The JSE closed lower on Thursday in mixed trade as global markets remained jittery over the US-China trade impasse.

The world’s two largest economies appear to be trading blows again despite talk last week that indicated they were working out their problems.

At the World Economic Forum (WEF) in Davos on Wednesday, Chinese vice-president Wang Qishan alluded to US President Donald Trump’s economic policies, warning that the international order was under assault from “unilateralism, protectionism and populism”.

“We reject the practices of the strong bullying the weak and self-claimed supremacy,” he said.

The fear of slowing global growth, particularly in China, has kept markets volatile as analysts warn that demand for a wide range of commodities and products could weaken this year.

The JSE all share ended Thursday 0.51% lower at 53,639.1 points, while the top 40 relinquished 0.51%. The gold index added 1.48%.

A firmer rand in late trade saw banks gain 1.4% and financials 0.46%. Soon after the JSE’s close the rand was 0.69% firmer at R13.71/$. The stronger currency also boosted the local bond market with the benchmark R186 government bond last bid at 8.76% from Wednesday’s 8.84%.

Naspers lost 0.66% to R3,030. It rose on Monday, but has given those gains back, and more, in the subsequent three trading days, leaving it down about 1% on the week. It is still trading well off its record high, achieved in November 2017, when it reached R4,142.99.

Diversified miners lost ground after the Anglo stable released production updates earlier in the day. Its suite of mines largely hit their full-year production targets for 2018 despite a difficult final quarter for some of its operations. The biggest falls came in platinum and palladium production, which were 12% and 7% lower, respectively, in the fourth quarter.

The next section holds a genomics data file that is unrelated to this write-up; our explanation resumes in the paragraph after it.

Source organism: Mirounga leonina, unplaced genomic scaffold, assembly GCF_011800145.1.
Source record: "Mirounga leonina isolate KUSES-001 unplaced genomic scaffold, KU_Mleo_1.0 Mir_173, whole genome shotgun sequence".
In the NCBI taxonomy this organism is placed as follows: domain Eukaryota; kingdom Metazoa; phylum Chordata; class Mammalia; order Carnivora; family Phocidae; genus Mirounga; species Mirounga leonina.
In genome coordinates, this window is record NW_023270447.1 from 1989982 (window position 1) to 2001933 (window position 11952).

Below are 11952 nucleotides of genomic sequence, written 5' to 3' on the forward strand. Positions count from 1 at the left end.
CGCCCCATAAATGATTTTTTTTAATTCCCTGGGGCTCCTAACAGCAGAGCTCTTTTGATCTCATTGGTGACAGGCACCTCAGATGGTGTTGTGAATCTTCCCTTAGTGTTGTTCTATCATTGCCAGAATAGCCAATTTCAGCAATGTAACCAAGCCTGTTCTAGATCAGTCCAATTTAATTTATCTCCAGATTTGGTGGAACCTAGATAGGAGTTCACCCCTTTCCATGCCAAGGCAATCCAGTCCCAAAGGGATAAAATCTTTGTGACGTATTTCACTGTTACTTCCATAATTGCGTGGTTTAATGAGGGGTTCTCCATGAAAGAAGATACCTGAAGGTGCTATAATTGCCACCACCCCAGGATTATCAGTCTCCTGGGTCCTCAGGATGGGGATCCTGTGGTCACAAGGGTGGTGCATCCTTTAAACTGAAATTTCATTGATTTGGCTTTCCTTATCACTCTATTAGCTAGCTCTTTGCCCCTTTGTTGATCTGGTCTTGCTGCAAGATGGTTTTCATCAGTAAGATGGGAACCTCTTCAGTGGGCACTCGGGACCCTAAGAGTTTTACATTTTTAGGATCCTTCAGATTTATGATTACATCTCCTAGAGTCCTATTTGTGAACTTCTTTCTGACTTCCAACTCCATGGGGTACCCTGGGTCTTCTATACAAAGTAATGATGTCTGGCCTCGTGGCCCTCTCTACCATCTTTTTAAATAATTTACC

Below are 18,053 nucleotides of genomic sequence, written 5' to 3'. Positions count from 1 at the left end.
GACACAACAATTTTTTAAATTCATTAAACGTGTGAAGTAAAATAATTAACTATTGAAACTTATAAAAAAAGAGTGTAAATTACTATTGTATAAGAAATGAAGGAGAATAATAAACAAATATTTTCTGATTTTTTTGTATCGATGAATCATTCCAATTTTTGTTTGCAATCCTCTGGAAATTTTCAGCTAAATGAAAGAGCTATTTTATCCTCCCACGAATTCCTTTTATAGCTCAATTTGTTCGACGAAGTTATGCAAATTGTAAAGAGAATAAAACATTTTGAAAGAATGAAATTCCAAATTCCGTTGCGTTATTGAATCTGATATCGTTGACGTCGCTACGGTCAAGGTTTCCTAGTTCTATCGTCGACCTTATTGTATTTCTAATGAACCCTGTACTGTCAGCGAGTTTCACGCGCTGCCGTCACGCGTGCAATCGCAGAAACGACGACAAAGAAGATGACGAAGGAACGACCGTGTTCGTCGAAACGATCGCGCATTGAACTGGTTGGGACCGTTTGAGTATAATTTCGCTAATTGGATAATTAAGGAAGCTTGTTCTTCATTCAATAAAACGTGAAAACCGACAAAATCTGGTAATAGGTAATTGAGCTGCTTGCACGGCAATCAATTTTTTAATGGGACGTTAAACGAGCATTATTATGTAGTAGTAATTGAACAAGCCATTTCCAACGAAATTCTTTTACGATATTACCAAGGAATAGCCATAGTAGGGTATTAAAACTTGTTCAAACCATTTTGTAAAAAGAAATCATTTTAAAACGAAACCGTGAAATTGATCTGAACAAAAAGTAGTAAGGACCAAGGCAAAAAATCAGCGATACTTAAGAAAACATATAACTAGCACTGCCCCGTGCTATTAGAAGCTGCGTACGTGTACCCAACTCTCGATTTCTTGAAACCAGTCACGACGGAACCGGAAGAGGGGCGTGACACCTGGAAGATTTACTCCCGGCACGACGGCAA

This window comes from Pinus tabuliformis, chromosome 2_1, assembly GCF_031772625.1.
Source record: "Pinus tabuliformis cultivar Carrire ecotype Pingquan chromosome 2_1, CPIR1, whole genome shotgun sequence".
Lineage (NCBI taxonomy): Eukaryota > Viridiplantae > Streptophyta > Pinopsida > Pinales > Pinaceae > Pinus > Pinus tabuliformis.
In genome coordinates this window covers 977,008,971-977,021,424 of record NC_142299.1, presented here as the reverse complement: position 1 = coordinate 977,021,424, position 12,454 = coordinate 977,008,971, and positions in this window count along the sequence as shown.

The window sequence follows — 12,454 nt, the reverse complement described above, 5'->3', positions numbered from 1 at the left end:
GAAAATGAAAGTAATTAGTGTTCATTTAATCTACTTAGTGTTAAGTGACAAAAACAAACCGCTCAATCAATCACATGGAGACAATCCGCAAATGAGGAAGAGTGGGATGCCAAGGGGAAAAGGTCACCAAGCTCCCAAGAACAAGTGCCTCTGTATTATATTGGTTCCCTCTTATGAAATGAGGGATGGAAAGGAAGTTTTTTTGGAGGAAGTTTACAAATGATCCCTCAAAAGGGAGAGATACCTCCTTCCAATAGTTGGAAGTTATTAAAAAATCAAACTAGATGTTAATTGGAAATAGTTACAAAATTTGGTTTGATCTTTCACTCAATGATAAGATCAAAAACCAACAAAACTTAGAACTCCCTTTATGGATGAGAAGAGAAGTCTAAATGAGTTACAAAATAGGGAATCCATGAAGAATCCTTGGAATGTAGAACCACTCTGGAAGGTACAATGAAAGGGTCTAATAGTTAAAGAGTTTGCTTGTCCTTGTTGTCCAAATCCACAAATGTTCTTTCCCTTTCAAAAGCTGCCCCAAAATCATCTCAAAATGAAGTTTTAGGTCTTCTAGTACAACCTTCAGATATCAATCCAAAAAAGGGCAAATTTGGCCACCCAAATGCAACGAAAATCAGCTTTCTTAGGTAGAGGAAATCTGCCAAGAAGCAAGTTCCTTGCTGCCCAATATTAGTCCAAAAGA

Anglo’s share price fell 0.72% to R322.27, while its subsidiary Kumba Iron Ore gained 1.68% to R288.94. Anglo American Platinum was little changed at R593.84.

Vodacom, which earlier reported a drop in its South African customers in the final quarter of 2018, saw its share price slump 5.97% to R121.87. The cellphone network attributed the fall in local customer numbers to its efforts to reduce the once-off use of SIM cards. So, while it saw a large drop in pre-paid customers, it gained 86,000 new contract customers over the period.

Nedbank led gains in the banking sector, rising 2.16% to R280.14, followed by Capitec’s 1.99% gain to R1,150. Standard Bank added 1.8% to R188 and FirstRand 1.13% to R69.52.

The Dow was flat just before 6pm local time, while the FTSE 100 was 0.21% weaker. After earlier losses, Germany’s DAX 30 was up 0.19% and France’s CAC 40 0.46%.

At the same time gold was flat at $1,282/oz, while platinum had gained 0.94% to $802.